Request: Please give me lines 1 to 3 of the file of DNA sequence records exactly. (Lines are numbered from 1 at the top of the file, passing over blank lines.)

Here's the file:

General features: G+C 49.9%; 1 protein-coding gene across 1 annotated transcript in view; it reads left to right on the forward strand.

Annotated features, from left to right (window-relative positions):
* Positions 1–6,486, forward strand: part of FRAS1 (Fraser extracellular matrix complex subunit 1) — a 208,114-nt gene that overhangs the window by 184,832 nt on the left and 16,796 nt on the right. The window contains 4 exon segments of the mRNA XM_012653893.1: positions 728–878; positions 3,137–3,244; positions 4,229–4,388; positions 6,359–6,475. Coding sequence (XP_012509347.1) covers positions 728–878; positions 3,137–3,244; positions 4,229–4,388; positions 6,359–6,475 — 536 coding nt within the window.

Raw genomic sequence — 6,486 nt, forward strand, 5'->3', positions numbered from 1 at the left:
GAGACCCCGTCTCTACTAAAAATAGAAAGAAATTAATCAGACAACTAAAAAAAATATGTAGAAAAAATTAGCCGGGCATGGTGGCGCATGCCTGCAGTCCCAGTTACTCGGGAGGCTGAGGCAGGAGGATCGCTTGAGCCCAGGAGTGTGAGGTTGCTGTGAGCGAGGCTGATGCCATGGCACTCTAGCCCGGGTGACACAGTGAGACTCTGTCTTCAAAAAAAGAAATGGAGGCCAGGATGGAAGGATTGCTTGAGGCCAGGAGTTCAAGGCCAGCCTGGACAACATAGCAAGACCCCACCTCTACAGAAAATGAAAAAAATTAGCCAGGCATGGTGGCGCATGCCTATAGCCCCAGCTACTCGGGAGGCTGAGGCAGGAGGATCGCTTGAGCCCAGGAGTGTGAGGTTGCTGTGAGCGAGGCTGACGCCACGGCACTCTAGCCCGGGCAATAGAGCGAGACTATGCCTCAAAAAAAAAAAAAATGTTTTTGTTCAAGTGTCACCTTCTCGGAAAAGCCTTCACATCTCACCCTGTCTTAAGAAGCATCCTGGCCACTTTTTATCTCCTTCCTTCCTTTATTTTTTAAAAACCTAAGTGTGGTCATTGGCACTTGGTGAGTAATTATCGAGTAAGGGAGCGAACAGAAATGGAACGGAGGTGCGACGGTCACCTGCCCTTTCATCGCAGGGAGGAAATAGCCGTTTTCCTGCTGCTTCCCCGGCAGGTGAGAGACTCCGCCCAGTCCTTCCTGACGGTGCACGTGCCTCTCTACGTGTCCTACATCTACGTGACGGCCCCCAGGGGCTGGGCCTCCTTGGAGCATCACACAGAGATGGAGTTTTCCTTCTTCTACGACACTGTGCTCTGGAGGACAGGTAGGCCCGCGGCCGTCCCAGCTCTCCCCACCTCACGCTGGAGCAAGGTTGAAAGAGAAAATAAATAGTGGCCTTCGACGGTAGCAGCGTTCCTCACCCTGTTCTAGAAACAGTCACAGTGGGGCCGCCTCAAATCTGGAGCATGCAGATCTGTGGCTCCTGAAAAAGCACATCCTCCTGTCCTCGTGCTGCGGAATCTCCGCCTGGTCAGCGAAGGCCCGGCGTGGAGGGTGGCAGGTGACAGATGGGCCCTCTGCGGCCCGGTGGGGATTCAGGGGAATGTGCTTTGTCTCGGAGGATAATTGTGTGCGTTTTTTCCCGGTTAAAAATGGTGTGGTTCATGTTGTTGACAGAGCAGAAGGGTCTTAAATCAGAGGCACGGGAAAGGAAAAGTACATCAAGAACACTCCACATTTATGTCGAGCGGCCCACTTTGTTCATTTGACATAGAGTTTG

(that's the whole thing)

General features: G+C 49.9%; 1 protein-coding gene across 1 annotated transcript in view; it reads left to right on the forward strand.

Annotated features, from left to right (window-relative positions):
* Positions 1–6,486, forward strand: part of FRAS1 (Fraser extracellular matrix complex subunit 1) — a 208,114-nt gene that overhangs the window by 184,832 nt on the left and 16,796 nt on the right. The window contains 4 exon segments of the mRNA XM_012653893.1: positions 728–878; positions 3,137–3,244; positions 4,229–4,388; positions 6,359–6,475. Coding sequence (XP_012509347.1) covers positions 728–878; positions 3,137–3,244; positions 4,229–4,388; positions 6,359–6,475 — 536 coding nt within the window.